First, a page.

Big retailers like Walmart and Amazon will be at the center of this, Leimer predicts. “If you think about what Amazon does, it’s doing everything it can to try to get you to stay and shop,” he said. “What’s to stop them from offering other types of banking services?”

Smaller retailers, and even dentists, doctors and lawyers could all be part of embedded banking, Leimer said. They might use banking data and services for credit assessments or identity checks, or to offer buy now/pay later loans. A community bank might allow a local health care client to offer credit to its customers.

“Why couldn’t a smaller institution leverage the tools that they have to offer credit services, identity checks, insurance services, wealth management, all these other things through their merchant partners that are already clients, some of which are pretty sizable?” Leimer said.

TAB Bank’s next stop

TAB Bank in Ogden, Utah, was founded 23 years ago as an affiliate of a chain of truck stops, providing financing and payment technology to truckers on the road, said CEO Curt Queyrouze. It set up kiosks in the truck stops so a driver could drop off a load, take the bill of lading to the kiosk and fax it to the bank, which would give the trucker credit to pay for fuel, tires or whatever might be needed.

“We were doing mobile banking before the smartphone existed,” Queyrouze said. The bank has never had a branch.

In 2009, the truck stop chain the $1.3 billion-asset bank had partnered with went bankrupt.

“We lost that connection, so we had to rebuild our suite of services outside of that connection,” Queyrouze said. “That’s when we started embracing fintechs.”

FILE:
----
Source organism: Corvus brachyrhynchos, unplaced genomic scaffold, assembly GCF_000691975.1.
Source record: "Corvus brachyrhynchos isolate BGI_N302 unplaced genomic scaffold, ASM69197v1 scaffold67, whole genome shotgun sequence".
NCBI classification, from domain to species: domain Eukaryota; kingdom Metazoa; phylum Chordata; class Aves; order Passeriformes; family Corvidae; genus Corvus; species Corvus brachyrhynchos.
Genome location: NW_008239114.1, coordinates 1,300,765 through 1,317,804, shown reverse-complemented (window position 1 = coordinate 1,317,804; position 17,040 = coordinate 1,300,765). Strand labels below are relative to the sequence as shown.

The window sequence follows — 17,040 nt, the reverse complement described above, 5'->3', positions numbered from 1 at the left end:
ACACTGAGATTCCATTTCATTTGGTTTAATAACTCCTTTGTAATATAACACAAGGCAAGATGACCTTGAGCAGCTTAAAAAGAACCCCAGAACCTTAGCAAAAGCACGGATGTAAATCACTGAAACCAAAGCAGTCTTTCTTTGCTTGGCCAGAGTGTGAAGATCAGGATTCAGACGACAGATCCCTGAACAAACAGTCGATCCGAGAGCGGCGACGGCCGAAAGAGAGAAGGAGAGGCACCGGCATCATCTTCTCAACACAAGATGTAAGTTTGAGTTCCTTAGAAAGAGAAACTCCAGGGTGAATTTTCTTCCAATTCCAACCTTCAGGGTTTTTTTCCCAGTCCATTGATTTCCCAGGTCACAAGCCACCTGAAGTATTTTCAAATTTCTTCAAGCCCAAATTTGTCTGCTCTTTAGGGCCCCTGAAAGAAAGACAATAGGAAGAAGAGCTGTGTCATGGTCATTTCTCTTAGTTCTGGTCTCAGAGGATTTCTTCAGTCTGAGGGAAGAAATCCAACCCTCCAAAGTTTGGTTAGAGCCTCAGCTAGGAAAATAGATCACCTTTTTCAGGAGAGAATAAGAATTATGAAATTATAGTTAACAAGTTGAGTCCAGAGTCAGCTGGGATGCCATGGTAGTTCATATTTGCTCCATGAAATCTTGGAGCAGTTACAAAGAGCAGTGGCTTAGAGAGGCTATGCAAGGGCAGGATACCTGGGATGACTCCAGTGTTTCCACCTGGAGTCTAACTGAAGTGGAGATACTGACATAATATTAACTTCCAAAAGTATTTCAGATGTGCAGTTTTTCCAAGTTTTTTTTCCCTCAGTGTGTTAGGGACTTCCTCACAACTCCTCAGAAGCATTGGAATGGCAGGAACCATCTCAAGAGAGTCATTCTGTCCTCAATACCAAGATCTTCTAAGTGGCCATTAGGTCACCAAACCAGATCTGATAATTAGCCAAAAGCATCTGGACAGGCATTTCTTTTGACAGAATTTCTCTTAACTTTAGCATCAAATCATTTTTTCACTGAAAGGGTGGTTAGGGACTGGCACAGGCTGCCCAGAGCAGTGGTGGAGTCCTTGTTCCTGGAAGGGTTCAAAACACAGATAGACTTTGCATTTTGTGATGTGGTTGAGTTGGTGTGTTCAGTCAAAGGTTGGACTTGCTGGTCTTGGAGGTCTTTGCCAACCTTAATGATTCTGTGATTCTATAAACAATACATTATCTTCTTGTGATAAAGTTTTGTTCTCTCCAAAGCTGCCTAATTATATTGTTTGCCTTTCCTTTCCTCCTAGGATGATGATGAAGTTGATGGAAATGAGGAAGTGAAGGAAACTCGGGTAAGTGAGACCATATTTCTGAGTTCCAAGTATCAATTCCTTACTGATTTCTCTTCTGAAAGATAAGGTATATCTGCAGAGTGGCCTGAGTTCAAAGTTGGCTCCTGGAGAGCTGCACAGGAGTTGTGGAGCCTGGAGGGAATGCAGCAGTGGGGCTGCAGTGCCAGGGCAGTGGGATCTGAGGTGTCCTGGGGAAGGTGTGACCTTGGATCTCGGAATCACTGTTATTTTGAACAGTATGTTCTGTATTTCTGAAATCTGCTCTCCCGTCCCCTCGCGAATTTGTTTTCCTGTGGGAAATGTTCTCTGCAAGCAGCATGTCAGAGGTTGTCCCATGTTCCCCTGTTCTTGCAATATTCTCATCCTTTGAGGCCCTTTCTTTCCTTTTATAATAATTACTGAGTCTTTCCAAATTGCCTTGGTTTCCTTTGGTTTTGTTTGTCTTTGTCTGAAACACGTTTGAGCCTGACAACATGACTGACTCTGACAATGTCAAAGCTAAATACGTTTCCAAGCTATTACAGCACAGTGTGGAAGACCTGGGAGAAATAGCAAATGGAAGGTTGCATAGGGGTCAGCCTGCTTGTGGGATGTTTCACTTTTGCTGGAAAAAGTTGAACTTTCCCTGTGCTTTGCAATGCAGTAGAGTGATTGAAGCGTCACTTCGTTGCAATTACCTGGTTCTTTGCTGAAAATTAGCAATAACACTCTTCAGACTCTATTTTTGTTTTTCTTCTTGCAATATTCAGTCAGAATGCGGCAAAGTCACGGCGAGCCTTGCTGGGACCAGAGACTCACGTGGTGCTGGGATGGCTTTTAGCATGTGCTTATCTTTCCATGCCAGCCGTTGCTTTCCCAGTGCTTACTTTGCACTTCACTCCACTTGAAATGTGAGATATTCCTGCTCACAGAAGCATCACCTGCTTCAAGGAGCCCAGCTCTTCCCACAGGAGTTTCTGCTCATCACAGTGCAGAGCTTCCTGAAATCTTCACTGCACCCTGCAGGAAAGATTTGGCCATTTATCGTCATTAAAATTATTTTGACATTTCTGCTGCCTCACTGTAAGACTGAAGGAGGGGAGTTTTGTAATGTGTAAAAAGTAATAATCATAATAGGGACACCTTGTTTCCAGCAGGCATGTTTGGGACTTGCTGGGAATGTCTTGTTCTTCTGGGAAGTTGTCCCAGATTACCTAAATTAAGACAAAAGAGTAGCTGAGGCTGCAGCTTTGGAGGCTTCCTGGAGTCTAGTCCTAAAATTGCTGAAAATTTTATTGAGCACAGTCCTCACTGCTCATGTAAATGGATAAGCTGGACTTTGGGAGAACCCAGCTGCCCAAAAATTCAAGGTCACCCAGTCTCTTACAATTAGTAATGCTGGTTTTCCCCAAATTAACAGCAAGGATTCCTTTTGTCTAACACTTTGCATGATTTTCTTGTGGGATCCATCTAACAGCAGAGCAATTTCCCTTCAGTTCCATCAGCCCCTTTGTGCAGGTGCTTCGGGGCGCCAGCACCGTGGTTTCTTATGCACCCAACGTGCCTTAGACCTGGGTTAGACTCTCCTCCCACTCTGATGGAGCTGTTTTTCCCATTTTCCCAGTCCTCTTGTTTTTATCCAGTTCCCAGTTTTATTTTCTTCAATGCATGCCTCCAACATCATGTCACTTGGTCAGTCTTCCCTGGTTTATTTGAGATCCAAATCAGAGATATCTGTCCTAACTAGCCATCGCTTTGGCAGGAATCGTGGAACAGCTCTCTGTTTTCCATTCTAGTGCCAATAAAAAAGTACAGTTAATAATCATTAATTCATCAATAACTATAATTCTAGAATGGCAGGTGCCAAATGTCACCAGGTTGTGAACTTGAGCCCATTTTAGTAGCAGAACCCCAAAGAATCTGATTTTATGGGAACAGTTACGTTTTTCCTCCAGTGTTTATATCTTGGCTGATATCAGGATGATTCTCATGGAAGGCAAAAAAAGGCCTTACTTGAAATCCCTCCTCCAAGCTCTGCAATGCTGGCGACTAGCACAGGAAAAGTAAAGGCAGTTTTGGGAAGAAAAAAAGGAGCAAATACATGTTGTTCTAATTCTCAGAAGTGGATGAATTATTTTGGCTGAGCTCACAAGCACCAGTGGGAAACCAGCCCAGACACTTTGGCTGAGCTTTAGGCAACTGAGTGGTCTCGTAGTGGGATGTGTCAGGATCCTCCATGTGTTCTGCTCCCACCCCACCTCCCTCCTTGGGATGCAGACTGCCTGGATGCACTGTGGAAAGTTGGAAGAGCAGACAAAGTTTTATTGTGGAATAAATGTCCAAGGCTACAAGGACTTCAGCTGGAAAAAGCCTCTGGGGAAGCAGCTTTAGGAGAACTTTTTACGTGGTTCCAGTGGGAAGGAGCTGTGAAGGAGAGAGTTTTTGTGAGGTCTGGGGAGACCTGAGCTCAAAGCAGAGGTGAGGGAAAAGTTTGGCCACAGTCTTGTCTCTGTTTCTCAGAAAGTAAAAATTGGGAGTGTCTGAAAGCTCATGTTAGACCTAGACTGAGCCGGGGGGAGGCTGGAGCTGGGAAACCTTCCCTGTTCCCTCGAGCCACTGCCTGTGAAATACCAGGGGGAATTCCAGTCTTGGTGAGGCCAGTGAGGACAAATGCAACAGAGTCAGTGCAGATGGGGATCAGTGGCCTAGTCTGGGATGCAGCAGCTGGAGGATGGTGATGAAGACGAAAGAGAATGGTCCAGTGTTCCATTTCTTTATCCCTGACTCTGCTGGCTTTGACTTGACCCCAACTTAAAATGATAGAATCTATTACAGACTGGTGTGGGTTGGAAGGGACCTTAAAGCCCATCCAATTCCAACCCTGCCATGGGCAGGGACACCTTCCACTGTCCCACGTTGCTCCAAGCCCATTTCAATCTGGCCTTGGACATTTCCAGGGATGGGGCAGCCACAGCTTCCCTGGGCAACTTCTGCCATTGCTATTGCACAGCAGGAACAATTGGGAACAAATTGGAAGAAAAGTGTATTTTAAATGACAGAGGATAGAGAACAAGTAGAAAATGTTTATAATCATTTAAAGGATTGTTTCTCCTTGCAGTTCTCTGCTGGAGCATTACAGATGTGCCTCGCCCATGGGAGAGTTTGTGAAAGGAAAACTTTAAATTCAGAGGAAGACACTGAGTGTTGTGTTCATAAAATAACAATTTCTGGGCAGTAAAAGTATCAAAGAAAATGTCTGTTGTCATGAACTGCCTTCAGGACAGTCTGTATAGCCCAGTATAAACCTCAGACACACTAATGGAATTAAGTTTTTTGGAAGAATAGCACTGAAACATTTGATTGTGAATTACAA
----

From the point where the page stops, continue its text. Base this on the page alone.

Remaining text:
TAB Bank now works with MuleSoft in San Francisco for its application programming interfaces and Provo, Utah-based MX for data management. It makes small-business loans through SmartBiz, a website that matches borrowers with Small Business Administration lenders. It also works with six other marketplace lenders, some of which offer buy now/pay later loans through retail sites.

All of this is preparation for the bank’s plan to offer embedded banking.

“We see embedded finance as the future we’re chasing,” he said. “We believe that all of what we’re doing today will eventually be done closer to the point of transaction. We want to provide these services when and where and how the customer needs them. Ultimately, we believe that will be a place where the customer would not even be thinking about the bank or the enterprise that’s providing the services. It will happen seamlessly in the background.”

The pathway to that future is unknown. “So we’re navigating what we believe is an eventual, logical move towards embedded everything that will be driven by customer expectations and technology companies,” Queyrouze said. “It’s up to the industry to figure out how to play in that new world.”

Third-party risk

When a bank extends its services through a third party, it takes on the risk that the partner might do something to sully the bank’s reputation, fall prey to a cybersecurity snafu or suffer a breakdown in customer service.

“You’re basically extending your brand,” Leimer said. “But the question is, would the consumer even know?” Regulators may at some point step in and set rules around embedded banking, he said.

Queyrouze pointed out another risk of working with fintechs like marketplace lenders: “The business model is a little more volatile, and you have to have to be very aware of that and take that into account when you’re building the bank of the future.”

For instance, TAB Bank netted $7 million in revenue from its work with marketplace lenders in 2020. In 2021 it’s on track to reach $17 million. But Queyrouze recognizes that that number could also fall sharply in the future.

A team at TAB analyzes legal, reputational, marketing, compliance and accounting risks of any new partner.

“It’s not a stable, annuity type of income stream that we’re used to in banking,” he said. “We’re trying to be careful about how we build out these income streams and not become overly reliant on a handful.”